This connection is what Niaz Dorry, coordinating director of the Northwest Atlantic Marine Alliance and executive director of the National Family Farm Coalition, describes as a “silver lining” to this difficult time. “Not to diminish that pain and the grief we are experiencing,” she says, but there is hope “in reestablishing the connection to the physical hands that put food on our tables.”
While it is much easier to have empathy for those with whom we directly engage, we have to allow ourselves to feel the grief, frustration, and cares of the entire chain of people who make our lives possible. It’s not easy, but in this moment, it is essential.
Civil Eats reached out to a handful of the country’s most committed food advocates to learn how to deepen our empathy for the people behind our food.
Recognize Each Story is Singular
Building empathy, FeldmanHall says, starts with getting a better sense of how many people, across a number of industries, get food to our tables. “When I go get, say, Brussels sprouts at the grocery store and bacon to fry up with them, how many people were involved in that process of getting those items to me? I don’t even know what the layers are — how many people it takes and in various different industries — nor do I know what their stories and hardships are. Without the knowledge, there’s nothing to talk about.”
We need to understand who they are, not as “farmhands” or “factory workers,” but individuals. Those who share our history, carry hope and joy, and dream of a better world — the same way we do. “It seems like a no-brainer, but there needs to be tangibility,” FeldmanHall explains. “You can’t empathize with somebody unless there’s something to empathize with.” This connection can be forged by prioritizing direct contact with producers through farmers’ markets or CSAs.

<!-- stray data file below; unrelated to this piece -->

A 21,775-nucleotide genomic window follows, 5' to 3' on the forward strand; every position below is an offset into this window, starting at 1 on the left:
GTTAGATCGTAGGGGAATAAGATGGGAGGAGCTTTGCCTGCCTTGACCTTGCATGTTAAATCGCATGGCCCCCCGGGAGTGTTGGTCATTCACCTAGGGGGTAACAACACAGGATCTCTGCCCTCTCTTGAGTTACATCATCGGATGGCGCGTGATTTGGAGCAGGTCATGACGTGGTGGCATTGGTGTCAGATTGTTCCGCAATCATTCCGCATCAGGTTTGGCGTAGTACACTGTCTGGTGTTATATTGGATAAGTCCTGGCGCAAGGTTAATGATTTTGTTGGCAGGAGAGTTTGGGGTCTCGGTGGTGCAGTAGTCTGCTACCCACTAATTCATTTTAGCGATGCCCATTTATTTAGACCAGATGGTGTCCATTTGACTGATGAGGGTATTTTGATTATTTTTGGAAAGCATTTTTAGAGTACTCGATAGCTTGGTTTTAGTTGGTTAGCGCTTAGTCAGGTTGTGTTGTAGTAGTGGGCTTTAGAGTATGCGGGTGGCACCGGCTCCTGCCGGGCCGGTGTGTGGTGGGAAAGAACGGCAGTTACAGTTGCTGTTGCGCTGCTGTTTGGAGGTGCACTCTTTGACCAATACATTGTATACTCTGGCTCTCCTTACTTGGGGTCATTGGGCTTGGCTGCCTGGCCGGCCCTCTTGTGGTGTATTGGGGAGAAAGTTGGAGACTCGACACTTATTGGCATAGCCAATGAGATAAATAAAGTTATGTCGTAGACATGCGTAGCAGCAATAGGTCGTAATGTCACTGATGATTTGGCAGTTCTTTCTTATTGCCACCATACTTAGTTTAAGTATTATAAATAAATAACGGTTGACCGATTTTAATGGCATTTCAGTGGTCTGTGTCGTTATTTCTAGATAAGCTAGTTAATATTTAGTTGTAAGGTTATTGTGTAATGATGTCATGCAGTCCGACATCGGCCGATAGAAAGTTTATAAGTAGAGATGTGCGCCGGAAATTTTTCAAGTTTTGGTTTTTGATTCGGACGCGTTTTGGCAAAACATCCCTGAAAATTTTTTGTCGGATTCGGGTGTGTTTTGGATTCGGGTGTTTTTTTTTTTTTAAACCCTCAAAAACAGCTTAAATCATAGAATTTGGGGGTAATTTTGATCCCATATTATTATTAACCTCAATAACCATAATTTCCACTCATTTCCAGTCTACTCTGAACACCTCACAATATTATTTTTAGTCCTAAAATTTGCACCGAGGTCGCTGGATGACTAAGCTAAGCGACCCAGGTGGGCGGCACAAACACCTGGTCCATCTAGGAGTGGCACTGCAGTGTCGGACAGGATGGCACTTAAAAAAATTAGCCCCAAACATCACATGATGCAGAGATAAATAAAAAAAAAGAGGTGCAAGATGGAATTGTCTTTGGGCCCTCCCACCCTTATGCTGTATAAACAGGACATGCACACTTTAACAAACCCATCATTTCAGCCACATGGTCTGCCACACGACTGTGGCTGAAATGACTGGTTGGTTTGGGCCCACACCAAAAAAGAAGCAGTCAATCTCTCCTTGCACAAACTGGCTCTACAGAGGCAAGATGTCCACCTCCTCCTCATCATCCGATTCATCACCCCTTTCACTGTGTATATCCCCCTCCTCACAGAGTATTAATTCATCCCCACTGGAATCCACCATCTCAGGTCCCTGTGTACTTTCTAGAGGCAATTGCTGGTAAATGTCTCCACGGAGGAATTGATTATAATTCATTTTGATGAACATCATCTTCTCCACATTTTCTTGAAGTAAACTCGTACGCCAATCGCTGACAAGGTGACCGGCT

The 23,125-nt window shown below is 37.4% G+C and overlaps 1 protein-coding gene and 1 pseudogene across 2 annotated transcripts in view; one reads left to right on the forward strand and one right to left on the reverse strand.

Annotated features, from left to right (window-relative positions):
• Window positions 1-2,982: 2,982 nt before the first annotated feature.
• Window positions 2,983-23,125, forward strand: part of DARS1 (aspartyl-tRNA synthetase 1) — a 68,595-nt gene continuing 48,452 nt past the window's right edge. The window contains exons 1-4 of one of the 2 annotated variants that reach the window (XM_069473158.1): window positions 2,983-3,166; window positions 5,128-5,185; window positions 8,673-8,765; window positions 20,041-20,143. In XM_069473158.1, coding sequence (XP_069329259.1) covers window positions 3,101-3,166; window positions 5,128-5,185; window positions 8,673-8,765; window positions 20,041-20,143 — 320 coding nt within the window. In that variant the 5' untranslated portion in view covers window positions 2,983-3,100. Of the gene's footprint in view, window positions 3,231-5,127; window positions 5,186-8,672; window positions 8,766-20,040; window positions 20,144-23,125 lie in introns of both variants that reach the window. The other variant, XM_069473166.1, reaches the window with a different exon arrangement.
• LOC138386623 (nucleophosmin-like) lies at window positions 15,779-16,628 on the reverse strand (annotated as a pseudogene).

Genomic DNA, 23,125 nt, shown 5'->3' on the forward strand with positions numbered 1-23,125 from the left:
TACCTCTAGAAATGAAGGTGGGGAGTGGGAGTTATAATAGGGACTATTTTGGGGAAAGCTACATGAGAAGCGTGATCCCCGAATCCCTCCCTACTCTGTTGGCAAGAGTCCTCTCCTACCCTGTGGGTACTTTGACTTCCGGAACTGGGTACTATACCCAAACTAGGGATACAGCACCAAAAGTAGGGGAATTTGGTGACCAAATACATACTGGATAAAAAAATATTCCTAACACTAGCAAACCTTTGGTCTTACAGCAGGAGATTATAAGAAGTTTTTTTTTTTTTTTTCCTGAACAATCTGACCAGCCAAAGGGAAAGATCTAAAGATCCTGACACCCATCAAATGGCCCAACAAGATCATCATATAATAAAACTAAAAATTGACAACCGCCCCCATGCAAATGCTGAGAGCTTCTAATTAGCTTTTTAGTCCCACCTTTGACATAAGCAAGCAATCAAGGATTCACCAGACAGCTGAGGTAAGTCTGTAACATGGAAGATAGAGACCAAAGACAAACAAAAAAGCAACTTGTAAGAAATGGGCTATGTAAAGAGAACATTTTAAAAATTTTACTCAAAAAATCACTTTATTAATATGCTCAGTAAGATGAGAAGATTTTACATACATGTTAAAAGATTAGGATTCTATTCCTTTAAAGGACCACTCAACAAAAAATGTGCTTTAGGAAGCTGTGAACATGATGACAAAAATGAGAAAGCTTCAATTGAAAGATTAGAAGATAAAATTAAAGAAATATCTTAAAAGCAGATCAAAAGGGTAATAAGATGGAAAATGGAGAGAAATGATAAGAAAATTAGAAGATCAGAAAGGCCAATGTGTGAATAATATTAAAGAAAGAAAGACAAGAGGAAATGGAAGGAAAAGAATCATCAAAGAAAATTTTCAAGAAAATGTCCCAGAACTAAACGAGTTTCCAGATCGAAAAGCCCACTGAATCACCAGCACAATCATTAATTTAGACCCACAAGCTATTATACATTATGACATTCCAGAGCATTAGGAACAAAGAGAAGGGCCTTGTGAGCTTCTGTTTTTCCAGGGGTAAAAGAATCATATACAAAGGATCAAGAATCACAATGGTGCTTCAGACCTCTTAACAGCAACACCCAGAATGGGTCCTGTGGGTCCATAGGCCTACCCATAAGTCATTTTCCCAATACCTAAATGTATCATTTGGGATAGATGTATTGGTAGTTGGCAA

“Some people don’t want to see those faces because it makes them think twice about their [food] decisions. Well, this is the time to rethink our connections.”
Dorry agrees. “We need to recognize each other. We need to see the faces of the humans, or the animals, who make our food possible,” she says. “Some people don’t want to see those faces because it makes them want to think twice about their [food] decisions. Well, you know what? This is the time to rethink our connections.”
Obscuring these relationships, says Anuradha Mittal — the executive director of Oakland Institute, a think tank focused on land rights and sustainable food systems — is deliberate. “The industrial agriculture/food system has been wonderful at creating what Wendell Berry calls a ‘one-night-stand’ relationship with food,” she says, noting this is a strategy that has been crafted and implemented by the monopolies that control our food supply. “This invisible virus is a wakeup call to start doing things differently.” Our expansion of empathy, she stresses, can’t be intellectual, “it has to be transformational and push us to reclaim our food system.”
Transformational and also enduring, Dorry says. “We can’t be doing this solely as a response to crisis. We need to harness our powers as eaters and put our muscle into creating something new.” What this looks like on the ground, she explains, is “a growing number of food providers building relationships directly with people in their communities.”